Judd Apatow on the Importance of Film Festivals Like SXSW

Andrew Barker

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Emerging careers are on hold because the covid-19 pandemic has forced the closure of SXSW and other spring festivals. So it’s worth talking to artists for whom particular festivals have been vital. One is Judd Apatow, who spoke to Variety prior to the cancellation of SXSW.

Whether he was at SXSW to unspool projects he directed (“Knocked Up,” “Trainwreck,” “Make It Last: The Avett Brothers Documentary”) or produced (“Bridesmaids,” “Girls,” “Pee-wee’s Big Holiday,” “The Big Sick”), Apatow was instrumental in helping to turn SXSW into a destination festival for comedy – and in particular, the types of broad comedies that rarely manage to secure serious festival attention elsewhere. Apatow was scheduled to return to Austin with SXSW’s opening night film, “The King of Staten Island,” a fictional, comedic version of Pete Davidson’s own life experience processing the death of his firefighter father in the World Trade Center. The film is currently scheduled for release June 19.

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Why does SXSW gel with you the way it does?

That is a mystery. I remember years ago we showed something there, and we were always hearing, “Austin has the best crowds! The best crowd you’re ever gonna get is at SXSW.” And then I went with Lena Dunham and Jenni Konner to the premiere of “Girls,” which we held at SXSW, and it really was an incredibly supportive, explosive crowd. So we started developing this great relationship with Janet Pierson and the festival, and it’s been a really fun place to show a lot of our work for the first time. I don’t know if it’s because they get great movie fans down there, or because it’s a college town, but we always feel like these people just get what we’re trying to do.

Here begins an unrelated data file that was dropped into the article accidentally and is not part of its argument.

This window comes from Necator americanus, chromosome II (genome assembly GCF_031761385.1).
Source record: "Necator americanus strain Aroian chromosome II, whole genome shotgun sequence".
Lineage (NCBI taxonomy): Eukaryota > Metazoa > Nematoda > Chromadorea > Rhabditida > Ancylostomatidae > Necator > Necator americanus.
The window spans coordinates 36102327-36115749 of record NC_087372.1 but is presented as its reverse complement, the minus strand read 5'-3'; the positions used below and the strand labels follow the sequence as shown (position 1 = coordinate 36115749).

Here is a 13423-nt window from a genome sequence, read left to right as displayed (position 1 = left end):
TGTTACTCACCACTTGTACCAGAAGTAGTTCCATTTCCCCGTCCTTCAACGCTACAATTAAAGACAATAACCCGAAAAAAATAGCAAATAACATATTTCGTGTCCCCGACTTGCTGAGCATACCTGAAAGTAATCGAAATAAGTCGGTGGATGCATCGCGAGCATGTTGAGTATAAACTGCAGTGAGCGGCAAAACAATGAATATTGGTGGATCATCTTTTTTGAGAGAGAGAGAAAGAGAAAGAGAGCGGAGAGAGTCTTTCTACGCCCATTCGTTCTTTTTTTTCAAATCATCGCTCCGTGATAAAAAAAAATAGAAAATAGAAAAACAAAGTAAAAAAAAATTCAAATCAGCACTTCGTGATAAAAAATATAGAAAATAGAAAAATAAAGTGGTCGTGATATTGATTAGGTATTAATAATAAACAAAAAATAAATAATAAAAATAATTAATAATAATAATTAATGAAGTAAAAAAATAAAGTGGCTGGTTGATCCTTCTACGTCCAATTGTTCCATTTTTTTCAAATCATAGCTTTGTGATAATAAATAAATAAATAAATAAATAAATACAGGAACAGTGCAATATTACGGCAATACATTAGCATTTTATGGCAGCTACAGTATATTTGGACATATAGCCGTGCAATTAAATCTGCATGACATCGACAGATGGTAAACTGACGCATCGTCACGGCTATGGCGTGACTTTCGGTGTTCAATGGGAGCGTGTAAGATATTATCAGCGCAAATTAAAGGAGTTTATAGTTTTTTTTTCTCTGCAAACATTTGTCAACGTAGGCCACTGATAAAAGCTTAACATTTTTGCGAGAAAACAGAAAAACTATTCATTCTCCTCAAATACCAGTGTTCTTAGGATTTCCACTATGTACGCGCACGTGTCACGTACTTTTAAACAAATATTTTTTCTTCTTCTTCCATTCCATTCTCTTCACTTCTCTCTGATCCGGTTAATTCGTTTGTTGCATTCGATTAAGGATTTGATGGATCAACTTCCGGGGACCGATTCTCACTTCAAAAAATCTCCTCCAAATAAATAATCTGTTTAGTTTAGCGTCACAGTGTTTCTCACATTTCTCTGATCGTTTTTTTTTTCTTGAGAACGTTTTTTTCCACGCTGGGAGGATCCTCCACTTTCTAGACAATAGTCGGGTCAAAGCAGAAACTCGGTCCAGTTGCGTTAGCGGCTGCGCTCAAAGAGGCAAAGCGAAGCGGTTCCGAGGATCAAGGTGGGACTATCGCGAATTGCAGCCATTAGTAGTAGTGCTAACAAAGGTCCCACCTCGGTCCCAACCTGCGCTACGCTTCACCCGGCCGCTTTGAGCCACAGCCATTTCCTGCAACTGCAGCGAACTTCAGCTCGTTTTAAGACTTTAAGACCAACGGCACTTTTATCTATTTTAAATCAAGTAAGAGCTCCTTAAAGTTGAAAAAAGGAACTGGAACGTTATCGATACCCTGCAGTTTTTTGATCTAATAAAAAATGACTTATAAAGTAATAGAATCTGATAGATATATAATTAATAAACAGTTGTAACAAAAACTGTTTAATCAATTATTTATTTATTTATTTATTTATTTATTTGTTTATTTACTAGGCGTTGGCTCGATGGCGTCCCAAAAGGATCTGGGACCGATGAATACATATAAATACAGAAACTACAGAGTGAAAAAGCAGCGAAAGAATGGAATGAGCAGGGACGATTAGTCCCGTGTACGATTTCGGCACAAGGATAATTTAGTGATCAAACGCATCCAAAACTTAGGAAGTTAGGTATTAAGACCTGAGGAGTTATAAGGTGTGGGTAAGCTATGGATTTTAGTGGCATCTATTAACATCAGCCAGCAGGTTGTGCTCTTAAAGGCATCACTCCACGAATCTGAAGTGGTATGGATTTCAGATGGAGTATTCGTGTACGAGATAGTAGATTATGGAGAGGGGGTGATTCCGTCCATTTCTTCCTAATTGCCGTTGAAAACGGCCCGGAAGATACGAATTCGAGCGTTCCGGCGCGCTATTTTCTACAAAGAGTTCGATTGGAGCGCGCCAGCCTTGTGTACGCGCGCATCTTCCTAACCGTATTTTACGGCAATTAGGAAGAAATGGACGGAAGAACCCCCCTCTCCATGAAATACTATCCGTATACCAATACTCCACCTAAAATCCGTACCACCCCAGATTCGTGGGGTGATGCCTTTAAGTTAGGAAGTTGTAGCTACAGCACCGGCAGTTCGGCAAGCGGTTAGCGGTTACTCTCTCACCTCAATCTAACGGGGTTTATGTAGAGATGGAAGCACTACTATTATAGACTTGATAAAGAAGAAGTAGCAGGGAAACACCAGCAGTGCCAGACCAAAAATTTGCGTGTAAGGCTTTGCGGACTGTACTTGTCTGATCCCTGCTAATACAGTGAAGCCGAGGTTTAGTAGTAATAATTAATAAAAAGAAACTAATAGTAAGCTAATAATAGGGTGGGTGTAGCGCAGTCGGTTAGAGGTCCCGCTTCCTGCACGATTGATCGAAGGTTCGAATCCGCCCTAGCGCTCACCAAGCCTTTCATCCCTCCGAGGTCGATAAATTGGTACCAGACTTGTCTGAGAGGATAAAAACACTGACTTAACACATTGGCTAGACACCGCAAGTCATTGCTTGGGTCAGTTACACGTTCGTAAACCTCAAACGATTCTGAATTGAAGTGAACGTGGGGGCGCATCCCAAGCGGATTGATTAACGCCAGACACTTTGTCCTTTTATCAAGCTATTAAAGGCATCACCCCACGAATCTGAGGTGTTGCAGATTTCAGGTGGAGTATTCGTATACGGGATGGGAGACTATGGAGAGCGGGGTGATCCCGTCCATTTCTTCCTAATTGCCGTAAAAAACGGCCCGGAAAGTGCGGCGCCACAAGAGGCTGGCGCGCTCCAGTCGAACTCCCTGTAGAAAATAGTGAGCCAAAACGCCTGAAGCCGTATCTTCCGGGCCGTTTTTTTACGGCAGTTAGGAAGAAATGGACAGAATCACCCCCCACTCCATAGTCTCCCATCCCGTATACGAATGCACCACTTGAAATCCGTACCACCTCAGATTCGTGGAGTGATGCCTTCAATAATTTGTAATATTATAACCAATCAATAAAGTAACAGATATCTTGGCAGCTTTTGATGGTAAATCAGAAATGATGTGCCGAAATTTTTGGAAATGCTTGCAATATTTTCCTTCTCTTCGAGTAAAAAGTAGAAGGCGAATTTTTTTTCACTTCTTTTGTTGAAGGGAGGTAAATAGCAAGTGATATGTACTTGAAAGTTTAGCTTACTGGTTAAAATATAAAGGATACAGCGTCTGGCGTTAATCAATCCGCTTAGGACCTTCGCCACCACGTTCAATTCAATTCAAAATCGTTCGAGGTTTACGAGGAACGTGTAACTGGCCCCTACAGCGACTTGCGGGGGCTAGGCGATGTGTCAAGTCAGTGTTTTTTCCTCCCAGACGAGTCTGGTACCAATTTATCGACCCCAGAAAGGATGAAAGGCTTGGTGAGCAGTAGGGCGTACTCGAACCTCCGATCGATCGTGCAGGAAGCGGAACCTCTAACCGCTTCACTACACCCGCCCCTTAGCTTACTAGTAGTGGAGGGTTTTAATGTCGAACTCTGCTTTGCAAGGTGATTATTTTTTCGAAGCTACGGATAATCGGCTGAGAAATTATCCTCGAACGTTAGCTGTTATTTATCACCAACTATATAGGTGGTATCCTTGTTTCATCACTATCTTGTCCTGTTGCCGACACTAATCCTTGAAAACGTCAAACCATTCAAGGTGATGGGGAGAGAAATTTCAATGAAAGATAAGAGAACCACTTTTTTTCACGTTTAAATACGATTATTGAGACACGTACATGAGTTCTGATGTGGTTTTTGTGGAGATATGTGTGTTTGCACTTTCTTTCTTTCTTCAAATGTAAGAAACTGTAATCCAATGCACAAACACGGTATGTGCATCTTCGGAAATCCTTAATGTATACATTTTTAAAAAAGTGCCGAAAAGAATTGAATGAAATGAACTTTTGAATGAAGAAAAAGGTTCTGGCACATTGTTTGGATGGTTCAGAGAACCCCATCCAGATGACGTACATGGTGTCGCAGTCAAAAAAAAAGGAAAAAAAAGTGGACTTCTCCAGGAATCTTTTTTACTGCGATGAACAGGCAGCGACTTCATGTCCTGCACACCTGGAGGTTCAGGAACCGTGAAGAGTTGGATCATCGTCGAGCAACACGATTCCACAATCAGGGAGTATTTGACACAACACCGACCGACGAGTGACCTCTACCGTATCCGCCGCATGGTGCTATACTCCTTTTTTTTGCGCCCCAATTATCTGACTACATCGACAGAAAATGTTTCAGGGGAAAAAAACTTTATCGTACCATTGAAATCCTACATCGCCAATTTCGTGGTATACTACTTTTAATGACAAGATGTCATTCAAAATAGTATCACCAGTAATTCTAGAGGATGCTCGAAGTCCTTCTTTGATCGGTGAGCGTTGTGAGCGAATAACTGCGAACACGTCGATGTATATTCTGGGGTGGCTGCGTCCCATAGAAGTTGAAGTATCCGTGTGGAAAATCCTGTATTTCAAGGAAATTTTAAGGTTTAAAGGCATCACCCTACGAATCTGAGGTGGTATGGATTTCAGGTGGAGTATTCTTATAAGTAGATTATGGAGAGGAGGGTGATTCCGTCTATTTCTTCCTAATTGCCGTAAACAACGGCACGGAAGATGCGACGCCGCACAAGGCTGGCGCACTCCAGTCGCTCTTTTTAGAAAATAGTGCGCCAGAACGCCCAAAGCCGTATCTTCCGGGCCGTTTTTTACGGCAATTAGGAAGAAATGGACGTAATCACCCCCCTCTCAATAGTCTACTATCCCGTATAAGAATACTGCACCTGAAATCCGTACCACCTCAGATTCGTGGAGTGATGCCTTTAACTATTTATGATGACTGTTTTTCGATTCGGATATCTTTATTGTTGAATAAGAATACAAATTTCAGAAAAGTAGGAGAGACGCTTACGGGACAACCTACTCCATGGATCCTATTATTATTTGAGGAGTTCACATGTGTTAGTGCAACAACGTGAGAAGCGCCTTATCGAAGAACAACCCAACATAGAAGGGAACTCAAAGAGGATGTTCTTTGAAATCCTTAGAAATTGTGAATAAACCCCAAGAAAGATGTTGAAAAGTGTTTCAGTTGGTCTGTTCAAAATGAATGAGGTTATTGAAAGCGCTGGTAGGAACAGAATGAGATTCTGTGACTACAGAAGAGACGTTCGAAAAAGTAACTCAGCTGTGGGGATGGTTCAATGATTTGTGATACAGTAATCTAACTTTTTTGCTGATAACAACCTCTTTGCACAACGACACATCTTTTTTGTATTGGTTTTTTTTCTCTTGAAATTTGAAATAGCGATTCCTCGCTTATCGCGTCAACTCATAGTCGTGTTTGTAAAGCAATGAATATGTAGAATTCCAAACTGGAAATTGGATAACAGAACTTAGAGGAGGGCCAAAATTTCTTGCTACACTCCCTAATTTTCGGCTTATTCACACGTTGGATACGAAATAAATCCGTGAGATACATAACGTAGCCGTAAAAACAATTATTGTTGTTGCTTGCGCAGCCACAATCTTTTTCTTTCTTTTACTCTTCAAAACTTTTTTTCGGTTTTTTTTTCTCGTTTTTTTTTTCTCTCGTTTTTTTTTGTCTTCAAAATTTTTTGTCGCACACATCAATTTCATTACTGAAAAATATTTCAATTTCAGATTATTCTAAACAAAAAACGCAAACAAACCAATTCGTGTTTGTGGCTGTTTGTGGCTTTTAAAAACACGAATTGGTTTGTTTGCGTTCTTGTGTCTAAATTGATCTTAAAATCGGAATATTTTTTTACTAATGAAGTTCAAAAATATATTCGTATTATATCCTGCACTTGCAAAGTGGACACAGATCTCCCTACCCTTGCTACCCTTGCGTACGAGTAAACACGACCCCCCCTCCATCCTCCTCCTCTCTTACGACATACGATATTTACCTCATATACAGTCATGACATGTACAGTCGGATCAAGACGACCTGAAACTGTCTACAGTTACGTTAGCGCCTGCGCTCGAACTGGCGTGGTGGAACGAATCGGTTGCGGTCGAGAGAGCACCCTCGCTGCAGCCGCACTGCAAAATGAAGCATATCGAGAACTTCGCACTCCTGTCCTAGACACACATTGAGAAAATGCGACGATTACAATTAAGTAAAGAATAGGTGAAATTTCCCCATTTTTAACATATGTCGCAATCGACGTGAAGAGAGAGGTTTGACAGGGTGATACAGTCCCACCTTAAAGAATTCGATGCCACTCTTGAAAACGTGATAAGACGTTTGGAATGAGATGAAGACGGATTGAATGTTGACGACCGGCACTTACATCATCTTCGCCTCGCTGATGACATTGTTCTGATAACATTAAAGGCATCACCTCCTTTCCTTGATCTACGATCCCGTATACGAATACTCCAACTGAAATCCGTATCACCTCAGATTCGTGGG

We showed the “Big Sick” there, and it was amazing. And the thing is, when we showed “Make It Last” there, we had exactly the same experience with a documentary. We’ve done a lot of standup there too. It’s always a busy, fun weekend for us.

I have a hard time thinking of any other major festival that is as accommodating to comedy in general. How valuable is that to have as an outlet?

It’s very special. We have developed a relationship with the audience down there to the point where it really feels like family. While we’re editing the movie, we start thinking about the SXSW screening. That’s how much we look forward to it. We think, “We’ve gotta get this right so it plays well at SXSW.”

There’s become something of a tradition at SXSW, with yourself and others, of showing films as work-in-progress screenings. How useful is that feedback?

We’ve shown movies where we weren’t fully locked, and as our final test screening we’ve shown them there. It’s very helpful. Also, you’re getting a very specific type of experience, because when movies are in movie theaters it’s pretty rare that the room is sold-out. That might happen the first few days here and there, but for the most part people watch movies with 30 people in the theater. So to watch it with a thousand people is really fun, it’s like a rock concert. People aren’t just showing up to watch a movie, they’re really pumped. As if Pearl Jam’s in town.

Critics often talk about the role of improvisation in your films, but I often feel like we can overstate or overestimate how big a part of the process it is. How much of “The King of Staten Island” arose out of improv?